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Engineering Electrical vs Mechanical Engineering: Jobs, Demand, Roles

  1. Jan 4, 2017 #1
    I am a high school senior debating between these two majors. In high school, I enjoyed both Mechanics and E&M very much so its really tough for me to decide which of the two engineering fields I'll like more. Whichever field I pick, I am also planning to minor or double in Physics and Computer Science. In terms of career interests, I am very much interested in the renewable energy sector, particularly solar and nuclear fusion.


    What would be the roles of these two engineers in these renewable energy fields? Which engineer would be more in demand? Which engineering branch has greater scope for breakthroughs?
     
  2. jcsd
  3. Jan 4, 2017 #2

    berkeman

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    Staff: Mentor

    It sounds like you are in the US university system, so hopefully you have 2 years of university to figure out what you want to declare as your engineering major. IMO, that's the best way to handle this -- go to uni and take 2 years of the common engineering classes and decide which you like best. What universities are you planning on applying to, and do they offer this option?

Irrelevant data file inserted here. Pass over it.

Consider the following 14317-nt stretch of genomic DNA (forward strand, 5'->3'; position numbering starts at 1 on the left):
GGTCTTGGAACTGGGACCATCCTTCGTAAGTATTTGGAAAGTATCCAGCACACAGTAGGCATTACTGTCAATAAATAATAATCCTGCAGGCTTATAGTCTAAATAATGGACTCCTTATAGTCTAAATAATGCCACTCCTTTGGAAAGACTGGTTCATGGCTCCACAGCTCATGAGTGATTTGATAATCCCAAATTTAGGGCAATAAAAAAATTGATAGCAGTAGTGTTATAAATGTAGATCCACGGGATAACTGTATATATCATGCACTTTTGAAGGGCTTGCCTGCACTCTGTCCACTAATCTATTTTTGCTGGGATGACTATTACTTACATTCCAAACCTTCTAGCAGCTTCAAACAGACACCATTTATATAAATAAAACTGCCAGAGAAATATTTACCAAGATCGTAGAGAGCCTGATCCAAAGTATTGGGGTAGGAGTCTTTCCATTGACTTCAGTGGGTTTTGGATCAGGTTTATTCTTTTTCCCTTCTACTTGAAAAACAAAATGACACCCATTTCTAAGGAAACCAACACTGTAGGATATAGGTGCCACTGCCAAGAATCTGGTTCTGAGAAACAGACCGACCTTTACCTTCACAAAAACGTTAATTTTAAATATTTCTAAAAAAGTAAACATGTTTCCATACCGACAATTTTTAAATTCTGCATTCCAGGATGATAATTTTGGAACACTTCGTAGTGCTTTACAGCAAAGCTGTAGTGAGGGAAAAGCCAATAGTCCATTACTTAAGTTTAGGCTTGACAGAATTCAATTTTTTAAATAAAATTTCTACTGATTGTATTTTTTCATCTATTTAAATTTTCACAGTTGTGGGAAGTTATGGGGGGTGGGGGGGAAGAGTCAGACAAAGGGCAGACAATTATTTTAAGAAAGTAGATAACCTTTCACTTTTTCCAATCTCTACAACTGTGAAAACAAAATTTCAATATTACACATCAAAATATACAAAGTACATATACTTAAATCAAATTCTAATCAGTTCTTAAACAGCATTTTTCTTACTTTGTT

4. Jan 5, 2017 #3
    I am applying to Unversity of Illinois-Urbana Champaign, Georgia Tech, and UT Austin. All of these schools require students to declare their major before entry and changing majors requires a long application process. Also, because I have a sizeable amount of AP credits I will likeley start with pure EE or ME level courses in my freshman year itself. Thats why it's important I make a decision soon.